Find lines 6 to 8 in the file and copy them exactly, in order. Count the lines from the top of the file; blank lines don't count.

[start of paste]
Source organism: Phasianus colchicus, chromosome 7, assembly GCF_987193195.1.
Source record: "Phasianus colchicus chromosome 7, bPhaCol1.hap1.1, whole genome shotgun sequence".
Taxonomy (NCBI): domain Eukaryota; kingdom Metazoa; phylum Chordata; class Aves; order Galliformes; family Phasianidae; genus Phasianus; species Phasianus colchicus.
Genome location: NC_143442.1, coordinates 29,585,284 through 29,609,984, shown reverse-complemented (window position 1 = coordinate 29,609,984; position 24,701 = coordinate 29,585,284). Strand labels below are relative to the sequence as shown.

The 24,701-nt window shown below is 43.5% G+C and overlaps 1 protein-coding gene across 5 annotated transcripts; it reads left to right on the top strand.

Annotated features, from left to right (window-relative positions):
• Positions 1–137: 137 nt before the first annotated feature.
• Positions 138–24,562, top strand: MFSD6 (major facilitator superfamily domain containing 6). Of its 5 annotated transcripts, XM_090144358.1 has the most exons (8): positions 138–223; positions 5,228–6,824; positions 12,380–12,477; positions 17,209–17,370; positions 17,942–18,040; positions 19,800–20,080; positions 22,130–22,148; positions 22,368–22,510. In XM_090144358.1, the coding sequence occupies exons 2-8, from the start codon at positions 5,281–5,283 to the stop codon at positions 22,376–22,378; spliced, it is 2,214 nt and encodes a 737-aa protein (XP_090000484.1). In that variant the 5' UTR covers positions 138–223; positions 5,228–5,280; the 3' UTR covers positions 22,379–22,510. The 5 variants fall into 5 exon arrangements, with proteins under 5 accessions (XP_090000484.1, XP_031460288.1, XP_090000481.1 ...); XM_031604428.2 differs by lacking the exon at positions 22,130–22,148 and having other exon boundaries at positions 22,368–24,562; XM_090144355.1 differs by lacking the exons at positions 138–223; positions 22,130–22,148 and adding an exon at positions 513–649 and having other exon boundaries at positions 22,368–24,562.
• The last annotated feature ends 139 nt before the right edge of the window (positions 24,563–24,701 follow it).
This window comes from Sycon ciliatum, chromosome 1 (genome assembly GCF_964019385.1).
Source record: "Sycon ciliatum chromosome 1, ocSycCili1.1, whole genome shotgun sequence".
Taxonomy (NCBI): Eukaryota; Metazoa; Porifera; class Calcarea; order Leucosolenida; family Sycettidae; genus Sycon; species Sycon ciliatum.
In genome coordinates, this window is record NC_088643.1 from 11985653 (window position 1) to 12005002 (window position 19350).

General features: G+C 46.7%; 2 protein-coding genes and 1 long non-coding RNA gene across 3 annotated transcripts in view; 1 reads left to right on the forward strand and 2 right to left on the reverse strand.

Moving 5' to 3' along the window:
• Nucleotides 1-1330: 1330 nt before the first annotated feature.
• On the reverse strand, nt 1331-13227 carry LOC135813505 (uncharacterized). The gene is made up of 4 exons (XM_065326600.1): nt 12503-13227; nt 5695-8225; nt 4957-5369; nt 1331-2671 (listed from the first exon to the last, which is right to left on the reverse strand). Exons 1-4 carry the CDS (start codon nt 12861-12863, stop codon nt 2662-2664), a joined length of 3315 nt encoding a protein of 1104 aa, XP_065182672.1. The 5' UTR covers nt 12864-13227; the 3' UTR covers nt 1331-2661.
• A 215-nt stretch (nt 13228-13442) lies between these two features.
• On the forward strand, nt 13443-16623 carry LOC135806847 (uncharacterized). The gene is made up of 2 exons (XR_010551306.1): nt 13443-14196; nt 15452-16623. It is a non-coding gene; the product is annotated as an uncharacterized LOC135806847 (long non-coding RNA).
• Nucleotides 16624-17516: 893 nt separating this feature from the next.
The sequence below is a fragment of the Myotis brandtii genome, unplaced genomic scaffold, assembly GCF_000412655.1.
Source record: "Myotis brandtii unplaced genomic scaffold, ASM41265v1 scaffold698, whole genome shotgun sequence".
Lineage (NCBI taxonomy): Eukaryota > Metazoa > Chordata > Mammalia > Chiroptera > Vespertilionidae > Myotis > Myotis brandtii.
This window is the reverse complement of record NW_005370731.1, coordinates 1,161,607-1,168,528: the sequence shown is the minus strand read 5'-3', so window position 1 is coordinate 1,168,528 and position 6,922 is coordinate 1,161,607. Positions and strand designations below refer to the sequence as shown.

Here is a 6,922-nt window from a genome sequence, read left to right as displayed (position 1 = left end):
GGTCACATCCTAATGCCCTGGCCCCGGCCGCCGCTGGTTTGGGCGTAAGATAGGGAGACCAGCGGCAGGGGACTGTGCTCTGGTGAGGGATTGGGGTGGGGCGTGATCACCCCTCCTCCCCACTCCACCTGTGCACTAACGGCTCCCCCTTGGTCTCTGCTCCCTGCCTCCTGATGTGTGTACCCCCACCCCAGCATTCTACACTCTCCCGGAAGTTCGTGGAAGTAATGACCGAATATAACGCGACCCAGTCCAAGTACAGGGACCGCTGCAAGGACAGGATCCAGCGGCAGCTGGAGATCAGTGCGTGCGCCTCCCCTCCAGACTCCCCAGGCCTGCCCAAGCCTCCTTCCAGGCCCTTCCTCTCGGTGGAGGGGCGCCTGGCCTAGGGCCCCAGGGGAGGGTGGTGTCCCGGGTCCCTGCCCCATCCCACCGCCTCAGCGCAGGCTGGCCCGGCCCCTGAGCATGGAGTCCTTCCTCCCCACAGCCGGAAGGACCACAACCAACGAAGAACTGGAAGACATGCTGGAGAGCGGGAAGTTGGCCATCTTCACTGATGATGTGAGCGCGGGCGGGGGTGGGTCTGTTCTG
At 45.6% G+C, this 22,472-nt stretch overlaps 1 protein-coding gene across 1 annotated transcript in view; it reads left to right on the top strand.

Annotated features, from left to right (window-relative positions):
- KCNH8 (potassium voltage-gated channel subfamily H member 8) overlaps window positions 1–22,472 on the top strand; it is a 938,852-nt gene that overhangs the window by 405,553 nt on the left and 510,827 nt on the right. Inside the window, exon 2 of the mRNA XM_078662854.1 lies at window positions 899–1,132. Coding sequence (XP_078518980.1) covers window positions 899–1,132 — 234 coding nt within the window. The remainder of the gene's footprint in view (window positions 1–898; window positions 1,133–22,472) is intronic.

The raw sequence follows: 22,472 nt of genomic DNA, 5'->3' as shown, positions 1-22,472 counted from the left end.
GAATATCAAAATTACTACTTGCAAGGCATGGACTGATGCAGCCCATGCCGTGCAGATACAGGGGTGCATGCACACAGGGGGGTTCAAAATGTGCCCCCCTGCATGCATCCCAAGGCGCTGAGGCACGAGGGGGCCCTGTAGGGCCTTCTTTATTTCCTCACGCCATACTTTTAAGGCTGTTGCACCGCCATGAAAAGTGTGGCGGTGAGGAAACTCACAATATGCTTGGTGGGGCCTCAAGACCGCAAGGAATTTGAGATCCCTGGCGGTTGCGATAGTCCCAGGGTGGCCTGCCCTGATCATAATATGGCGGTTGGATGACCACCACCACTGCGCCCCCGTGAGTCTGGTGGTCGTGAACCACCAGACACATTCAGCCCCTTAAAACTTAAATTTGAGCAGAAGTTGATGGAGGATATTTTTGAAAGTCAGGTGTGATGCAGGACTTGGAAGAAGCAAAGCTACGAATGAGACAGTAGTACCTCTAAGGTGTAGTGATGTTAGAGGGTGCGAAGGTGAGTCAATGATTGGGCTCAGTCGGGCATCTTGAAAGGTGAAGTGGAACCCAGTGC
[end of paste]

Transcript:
Annotated features, from left to right (window-relative positions):
• Positions 1–137: 137 nt before the first annotated feature.
• Positions 138–24,562, top strand: MFSD6 (major facilitator superfamily domain containing 6). Of its 5 annotated transcripts, XM_090144358.1 has the most exons (8): positions 138–223; positions 5,228–6,824; positions 12,380–12,477; positions 17,209–17,370; positions 17,942–18,040; positions 19,800–20,080; positions 22,130–22,148; positions 22,368–22,510. In XM_090144358.1, the coding sequence occupies exons 2-8, from the start codon at positions 5,281–5,283 to the stop codon at positions 22,376–22,378; spliced, it is 2,214 nt and encodes a 737-aa protein (XP_090000484.1). In that variant the 5' UTR covers positions 138–223; positions 5,228–5,280; the 3' UTR covers positions 22,379–22,510. The 5 variants fall into 5 exon arrangements, with proteins under 5 accessions (XP_090000484.1, XP_031460288.1, XP_090000481.1 ...); XM_031604428.2 differs by lacking the exon at positions 22,130–22,148 and having other exon boundaries at positions 22,368–24,562; XM_090144355.1 differs by lacking the exons at positions 138–223; positions 22,130–22,148 and adding an exon at positions 513–649 and having other exon boundaries at positions 22,368–24,562.